The books we need are the kind that act upon us like a misfortune,
that make us suffer like the death of someone we love more than ourselves,
that make us feel as though we were on the verge of suicide, or lost in
a forest remote from all human habitation - a book should serve as an axe
for the frozen sea within us.

- Franz Kafka

This page is undergoing a major revamp - apologies to all site visitors, but I decided that the previous page was perhaps just a little too misleading about my current literary tastes and reading material! In the meantime, to whet your appetite, here are a few tidbits of recommended reads, what's on my bookshelf at the moment and so on.

Books Currently Reading:
- The Interior Castle (Teresa of Avila) (deferred)
- Fear And Trembling (Soren Kierkegaard)
- Seven Pillars of Wisdom (T.E Lawrence) (deferred)
This was a book I chose for a long flight but I found reading it quite mentally taxing in the rarefied cabin air. ;)

Books Recently Read:
- Beautiful Shadow: A Life of Patricia Highsmith (Andrew Wilson) A very riveting biography, although too laden with facts, would have preferred more in-depth analysis. Still compelling despite this.
- Camera Logica (Roland Barthes)
- First Light: A Landscape Photographer's Journey (Joe Cornish) A coffee table book!
- Jimmy Corrigan: The Smartest Kid On Earth (Chris Ware) Utterly brilliant graphic novel drawn in painstaking detail. Moving, melancholy narrative. Only drawback is that it cannot really be read twice!
- Caricature (Daniel Clowes) I believe this is the best of all Clowes' work I've read - a selection of short stories on the meaning of life, adolescent angst and coming-of-age. Pity his only female protagonist seems so shallow.
- David Boring (Daniel Clowes) I seem to be in graphic novel mode at the moment. This does not live up to his other graphic novels.
- The Violent Bear It Away (Flannery O'Connor)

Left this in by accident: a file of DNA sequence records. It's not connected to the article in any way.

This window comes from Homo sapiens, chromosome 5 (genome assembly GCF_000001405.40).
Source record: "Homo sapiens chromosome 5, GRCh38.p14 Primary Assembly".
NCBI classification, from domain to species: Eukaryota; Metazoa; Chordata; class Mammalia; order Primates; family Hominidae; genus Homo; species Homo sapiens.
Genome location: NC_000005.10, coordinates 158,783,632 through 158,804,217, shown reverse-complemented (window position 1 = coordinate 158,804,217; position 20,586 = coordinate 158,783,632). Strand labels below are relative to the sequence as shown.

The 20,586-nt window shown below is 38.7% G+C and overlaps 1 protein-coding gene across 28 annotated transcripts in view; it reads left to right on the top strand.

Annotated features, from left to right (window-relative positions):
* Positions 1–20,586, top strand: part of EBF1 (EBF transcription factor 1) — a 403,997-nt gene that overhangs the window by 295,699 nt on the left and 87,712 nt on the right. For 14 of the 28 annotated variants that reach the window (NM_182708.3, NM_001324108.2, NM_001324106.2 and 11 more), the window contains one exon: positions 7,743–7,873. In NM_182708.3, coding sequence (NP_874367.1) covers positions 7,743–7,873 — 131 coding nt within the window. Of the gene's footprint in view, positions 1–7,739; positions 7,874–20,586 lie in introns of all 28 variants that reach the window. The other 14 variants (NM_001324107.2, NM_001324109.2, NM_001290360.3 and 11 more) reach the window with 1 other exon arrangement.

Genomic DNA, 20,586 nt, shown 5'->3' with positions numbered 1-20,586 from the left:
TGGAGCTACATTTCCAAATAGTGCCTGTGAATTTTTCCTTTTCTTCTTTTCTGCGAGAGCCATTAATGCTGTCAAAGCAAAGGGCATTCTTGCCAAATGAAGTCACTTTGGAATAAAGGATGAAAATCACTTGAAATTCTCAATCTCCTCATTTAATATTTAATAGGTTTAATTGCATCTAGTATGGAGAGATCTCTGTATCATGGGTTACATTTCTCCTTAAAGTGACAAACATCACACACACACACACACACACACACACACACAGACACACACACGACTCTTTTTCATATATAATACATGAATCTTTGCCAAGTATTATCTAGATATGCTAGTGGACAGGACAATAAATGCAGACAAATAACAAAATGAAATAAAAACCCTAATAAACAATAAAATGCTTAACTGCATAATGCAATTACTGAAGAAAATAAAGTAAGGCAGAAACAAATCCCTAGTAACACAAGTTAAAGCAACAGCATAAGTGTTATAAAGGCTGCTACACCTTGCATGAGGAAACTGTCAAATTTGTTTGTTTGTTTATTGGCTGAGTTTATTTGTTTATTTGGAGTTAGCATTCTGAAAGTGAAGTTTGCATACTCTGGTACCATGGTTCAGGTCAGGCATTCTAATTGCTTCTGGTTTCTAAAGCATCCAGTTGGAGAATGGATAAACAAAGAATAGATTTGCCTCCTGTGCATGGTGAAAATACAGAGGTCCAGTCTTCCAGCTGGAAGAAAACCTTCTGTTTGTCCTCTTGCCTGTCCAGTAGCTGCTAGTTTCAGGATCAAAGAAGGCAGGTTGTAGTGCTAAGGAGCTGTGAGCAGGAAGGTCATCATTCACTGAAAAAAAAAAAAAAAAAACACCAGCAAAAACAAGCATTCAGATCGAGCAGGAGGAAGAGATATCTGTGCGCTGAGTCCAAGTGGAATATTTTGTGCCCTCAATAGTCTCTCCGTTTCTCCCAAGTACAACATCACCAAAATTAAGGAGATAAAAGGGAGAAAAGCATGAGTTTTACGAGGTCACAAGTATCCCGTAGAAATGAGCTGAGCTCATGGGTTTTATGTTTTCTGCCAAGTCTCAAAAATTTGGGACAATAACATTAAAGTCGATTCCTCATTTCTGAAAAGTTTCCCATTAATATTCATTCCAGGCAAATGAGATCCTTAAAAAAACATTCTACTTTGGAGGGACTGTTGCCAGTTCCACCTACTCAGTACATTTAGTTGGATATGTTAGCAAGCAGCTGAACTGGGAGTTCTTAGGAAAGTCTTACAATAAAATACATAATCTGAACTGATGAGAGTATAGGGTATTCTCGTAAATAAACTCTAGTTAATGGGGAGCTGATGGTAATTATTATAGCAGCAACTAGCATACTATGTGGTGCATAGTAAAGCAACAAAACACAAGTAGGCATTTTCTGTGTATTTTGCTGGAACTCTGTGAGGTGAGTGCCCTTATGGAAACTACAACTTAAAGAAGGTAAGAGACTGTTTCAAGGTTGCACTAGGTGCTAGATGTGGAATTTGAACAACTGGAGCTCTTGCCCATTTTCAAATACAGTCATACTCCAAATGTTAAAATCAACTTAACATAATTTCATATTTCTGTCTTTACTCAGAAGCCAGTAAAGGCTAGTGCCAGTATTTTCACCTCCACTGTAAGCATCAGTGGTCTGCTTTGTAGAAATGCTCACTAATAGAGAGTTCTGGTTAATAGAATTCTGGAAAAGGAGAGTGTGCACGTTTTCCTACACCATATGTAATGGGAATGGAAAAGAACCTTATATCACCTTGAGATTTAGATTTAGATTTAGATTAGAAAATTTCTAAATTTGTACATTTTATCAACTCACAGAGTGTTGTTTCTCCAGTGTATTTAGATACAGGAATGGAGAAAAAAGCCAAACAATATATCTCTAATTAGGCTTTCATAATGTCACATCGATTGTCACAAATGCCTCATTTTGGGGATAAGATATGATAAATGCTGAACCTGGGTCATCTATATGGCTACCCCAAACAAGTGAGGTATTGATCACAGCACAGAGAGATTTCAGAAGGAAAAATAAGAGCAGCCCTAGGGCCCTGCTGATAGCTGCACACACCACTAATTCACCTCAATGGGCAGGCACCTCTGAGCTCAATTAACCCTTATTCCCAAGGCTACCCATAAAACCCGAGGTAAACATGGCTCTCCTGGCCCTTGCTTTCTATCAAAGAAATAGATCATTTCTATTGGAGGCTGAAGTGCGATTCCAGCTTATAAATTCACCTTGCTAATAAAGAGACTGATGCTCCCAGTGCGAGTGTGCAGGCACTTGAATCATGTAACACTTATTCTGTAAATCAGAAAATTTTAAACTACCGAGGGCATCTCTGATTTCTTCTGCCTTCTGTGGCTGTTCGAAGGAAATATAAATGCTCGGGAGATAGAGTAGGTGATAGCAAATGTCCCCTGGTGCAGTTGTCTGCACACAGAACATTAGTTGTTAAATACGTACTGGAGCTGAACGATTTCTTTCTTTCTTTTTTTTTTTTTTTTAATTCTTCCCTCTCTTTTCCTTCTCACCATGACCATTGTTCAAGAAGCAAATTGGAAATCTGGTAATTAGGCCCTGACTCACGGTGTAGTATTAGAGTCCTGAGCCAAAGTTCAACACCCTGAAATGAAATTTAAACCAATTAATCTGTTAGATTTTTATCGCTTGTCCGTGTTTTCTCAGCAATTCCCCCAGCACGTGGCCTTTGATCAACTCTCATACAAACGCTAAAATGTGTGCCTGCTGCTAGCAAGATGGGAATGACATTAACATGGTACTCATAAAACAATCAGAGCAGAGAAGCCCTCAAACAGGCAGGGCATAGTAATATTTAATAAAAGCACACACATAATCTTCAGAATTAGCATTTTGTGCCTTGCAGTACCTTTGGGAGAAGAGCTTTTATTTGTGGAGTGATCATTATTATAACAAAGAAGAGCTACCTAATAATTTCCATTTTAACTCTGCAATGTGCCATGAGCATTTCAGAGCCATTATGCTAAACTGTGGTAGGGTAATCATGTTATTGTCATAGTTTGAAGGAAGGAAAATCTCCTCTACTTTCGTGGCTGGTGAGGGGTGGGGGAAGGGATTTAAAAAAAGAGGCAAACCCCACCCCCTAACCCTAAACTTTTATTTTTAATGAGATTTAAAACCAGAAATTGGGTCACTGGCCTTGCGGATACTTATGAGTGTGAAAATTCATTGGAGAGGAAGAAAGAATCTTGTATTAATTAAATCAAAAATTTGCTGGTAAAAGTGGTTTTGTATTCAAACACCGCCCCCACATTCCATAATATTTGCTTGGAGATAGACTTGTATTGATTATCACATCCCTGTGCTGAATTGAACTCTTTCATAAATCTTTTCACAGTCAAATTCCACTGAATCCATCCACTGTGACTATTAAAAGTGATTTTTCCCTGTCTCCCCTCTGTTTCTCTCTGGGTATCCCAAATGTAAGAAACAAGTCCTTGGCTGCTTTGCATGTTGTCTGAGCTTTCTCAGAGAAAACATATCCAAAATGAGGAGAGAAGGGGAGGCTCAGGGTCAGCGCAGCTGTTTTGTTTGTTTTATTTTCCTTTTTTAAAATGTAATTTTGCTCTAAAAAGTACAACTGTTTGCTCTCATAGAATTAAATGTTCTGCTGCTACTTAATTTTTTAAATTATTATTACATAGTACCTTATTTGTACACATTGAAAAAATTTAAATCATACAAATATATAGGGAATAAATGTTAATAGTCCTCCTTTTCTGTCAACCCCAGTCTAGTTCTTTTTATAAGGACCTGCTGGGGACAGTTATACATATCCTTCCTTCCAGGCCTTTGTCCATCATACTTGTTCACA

- Wise Blood (Flannery O'Connor)
- Small g: A Summer Idyll (Patricia Highsmith) The last book she wrote before she died, not up to the standard of her other books, but with a completely different theme.
- Necessary Secrets (Journal) (Elizabeth Smart)
- On Photography (Susan Sontag)
- The Outsider (Albert Camus)
- Ellen Foster (Kaye Gibbons) Imaginative writing but this is no Holden Caulfield as the cover blurb may suggest.
- The Selected Stories of Patricia Highsmith (Patricia Highsmith) - marvellous light reading, the depth of her misanthropy knows no bounds!
- Simone Weil: A Life (Simone Petrement)
- Edith's Diary (Patricia Highsmith) Good depiction of the gradual dissolution of a trapped middle-class intellectual woman?
- The End Of The Modern World (Romano Guardini)
- Either/Or (Soren Kierkegaard) - this is a re-read, Crop Rotation still never fails to amuse and provoke.
The Symposium (Plato) - a Greek treatise on love

Recommended Reads:
- Sights Unseen (Kay Gibbons) - light reading again, sensitive and intuitive depiction of one girl's mother's mental illness, Gibbons looks set to take over the mantle of Eudora Welty as the doyenne of US Southern writing?
- The Confederacy of Dunces (John Kennedy Toole) - one of the funniest books I've read.
- The Heart Is A Lonely Hunter (Carson McCullers)
- The Moviegoer (Walker Percy) - this is a classic existentialist novel set in the American South.
- A Passage To India (E.M Forster)
- A Severed Head (Iris Murdoch)
- The Time Of Angels (Iris Murdoch) - disturbing tale of an Anglican priest who had lost his faith.
- Carol (Patricia Highsmith) - light reading, but extremely engrossing, wonderfully sensitive especially for its time.
- A Happy Death (Albert Camus) - this has rather frightening implications.
- The Passion (Jeanette Winterson) - alright, pretty shallow but a thoroughly enjoyable flight of fancy.
- The Little Prince (Antoine de Saint-Exupery) - a children's book but it is touchingly simple, and simply touching.
To Kill A Mockingbird (Harper Lee) - a classic for all-time, I never tire of re-reading this.

Waiting For God (Simone Weil)

Go Back to the Den of Artemis
Last Updated Jan 2003